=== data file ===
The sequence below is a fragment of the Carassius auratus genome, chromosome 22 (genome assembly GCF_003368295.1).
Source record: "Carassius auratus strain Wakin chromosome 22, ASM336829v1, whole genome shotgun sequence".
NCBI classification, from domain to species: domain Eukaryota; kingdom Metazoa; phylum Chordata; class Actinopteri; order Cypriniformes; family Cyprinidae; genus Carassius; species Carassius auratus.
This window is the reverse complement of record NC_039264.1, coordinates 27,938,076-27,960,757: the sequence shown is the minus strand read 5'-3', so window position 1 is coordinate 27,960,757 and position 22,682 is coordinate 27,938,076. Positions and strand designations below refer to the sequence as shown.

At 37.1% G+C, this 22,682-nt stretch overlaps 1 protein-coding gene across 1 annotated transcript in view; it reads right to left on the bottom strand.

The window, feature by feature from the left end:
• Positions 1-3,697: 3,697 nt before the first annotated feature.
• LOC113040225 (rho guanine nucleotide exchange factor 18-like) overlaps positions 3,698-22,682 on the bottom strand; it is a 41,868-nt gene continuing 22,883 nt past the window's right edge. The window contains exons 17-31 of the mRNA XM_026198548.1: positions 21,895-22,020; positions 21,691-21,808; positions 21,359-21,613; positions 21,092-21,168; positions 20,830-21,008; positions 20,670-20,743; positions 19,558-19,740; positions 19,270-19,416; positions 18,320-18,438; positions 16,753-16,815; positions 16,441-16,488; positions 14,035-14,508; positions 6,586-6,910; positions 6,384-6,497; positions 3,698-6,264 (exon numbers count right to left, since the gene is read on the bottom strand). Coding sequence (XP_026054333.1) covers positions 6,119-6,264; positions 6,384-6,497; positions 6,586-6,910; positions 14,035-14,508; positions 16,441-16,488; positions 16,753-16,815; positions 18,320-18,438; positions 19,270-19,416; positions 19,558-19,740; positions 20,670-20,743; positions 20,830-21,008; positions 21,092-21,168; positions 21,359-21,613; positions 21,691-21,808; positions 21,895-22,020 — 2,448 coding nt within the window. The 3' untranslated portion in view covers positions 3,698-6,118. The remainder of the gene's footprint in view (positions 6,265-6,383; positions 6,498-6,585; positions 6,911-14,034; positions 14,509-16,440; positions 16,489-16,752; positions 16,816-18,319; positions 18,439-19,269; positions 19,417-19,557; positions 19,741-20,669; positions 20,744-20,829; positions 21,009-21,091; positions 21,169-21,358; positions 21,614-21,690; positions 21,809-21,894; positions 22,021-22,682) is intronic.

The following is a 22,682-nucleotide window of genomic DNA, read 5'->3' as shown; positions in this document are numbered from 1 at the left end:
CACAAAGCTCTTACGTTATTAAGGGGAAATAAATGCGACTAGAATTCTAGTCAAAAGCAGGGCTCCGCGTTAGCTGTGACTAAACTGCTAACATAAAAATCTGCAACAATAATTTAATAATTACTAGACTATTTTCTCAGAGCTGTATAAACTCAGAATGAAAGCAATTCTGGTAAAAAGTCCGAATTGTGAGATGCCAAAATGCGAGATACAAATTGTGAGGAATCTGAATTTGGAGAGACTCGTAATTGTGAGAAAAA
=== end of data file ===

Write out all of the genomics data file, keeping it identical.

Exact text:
The sequence below is a fragment of the Carassius auratus genome, chromosome 22 (genome assembly GCF_003368295.1).
Source record: "Carassius auratus strain Wakin chromosome 22, ASM336829v1, whole genome shotgun sequence".
NCBI classification, from domain to species: domain Eukaryota; kingdom Metazoa; phylum Chordata; class Actinopteri; order Cypriniformes; family Cyprinidae; genus Carassius; species Carassius auratus.
This window is the reverse complement of record NC_039264.1, coordinates 27,938,076-27,960,757: the sequence shown is the minus strand read 5'-3', so window position 1 is coordinate 27,960,757 and position 22,682 is coordinate 27,938,076. Positions and strand designations below refer to the sequence as shown.

At 37.1% G+C, this 22,682-nt stretch overlaps 1 protein-coding gene across 1 annotated transcript in view; it reads right to left on the bottom strand.

The window, feature by feature from the left end:
• Positions 1-3,697: 3,697 nt before the first annotated feature.
• LOC113040225 (rho guanine nucleotide exchange factor 18-like) overlaps positions 3,698-22,682 on the bottom strand; it is a 41,868-nt gene continuing 22,883 nt past the window's right edge. The window contains exons 17-31 of the mRNA XM_026198548.1: positions 21,895-22,020; positions 21,691-21,808; positions 21,359-21,613; positions 21,092-21,168; positions 20,830-21,008; positions 20,670-20,743; positions 19,558-19,740; positions 19,270-19,416; positions 18,320-18,438; positions 16,753-16,815; positions 16,441-16,488; positions 14,035-14,508; positions 6,586-6,910; positions 6,384-6,497; positions 3,698-6,264 (exon numbers count right to left, since the gene is read on the bottom strand). Coding sequence (XP_026054333.1) covers positions 6,119-6,264; positions 6,384-6,497; positions 6,586-6,910; positions 14,035-14,508; positions 16,441-16,488; positions 16,753-16,815; positions 18,320-18,438; positions 19,270-19,416; positions 19,558-19,740; positions 20,670-20,743; positions 20,830-21,008; positions 21,092-21,168; positions 21,359-21,613; positions 21,691-21,808; positions 21,895-22,020 — 2,448 coding nt within the window. The 3' untranslated portion in view covers positions 3,698-6,118. The remainder of the gene's footprint in view (positions 6,265-6,383; positions 6,498-6,585; positions 6,911-14,034; positions 14,509-16,440; positions 16,489-16,752; positions 16,816-18,319; positions 18,439-19,269; positions 19,417-19,557; positions 19,741-20,669; positions 20,744-20,829; positions 21,009-21,091; positions 21,169-21,358; positions 21,614-21,690; positions 21,809-21,894; positions 22,021-22,682) is intronic.

The following is a 22,682-nucleotide window of genomic DNA, read 5'->3' as shown; positions in this document are numbered from 1 at the left end:
CACAAAGCTCTTACGTTATTAAGGGGAAATAAATGCGACTAGAATTCTAGTCAAAAGCAGGGCTCCGCGTTAGCTGTGACTAAACTGCTAACATAAAAATCTGCAACAATAATTTAATAATTACTAGACTATTTTCTCAGAGCTGTATAAACTCAGAATGAAAGCAATTCTGGTAAAAAGTCCGAATTGTGAGATGCCAAAATGCGAGATACAAATTGTGAGGAATCTGAATTTGGAGAGACTCGTAATTGTGAGAAAAA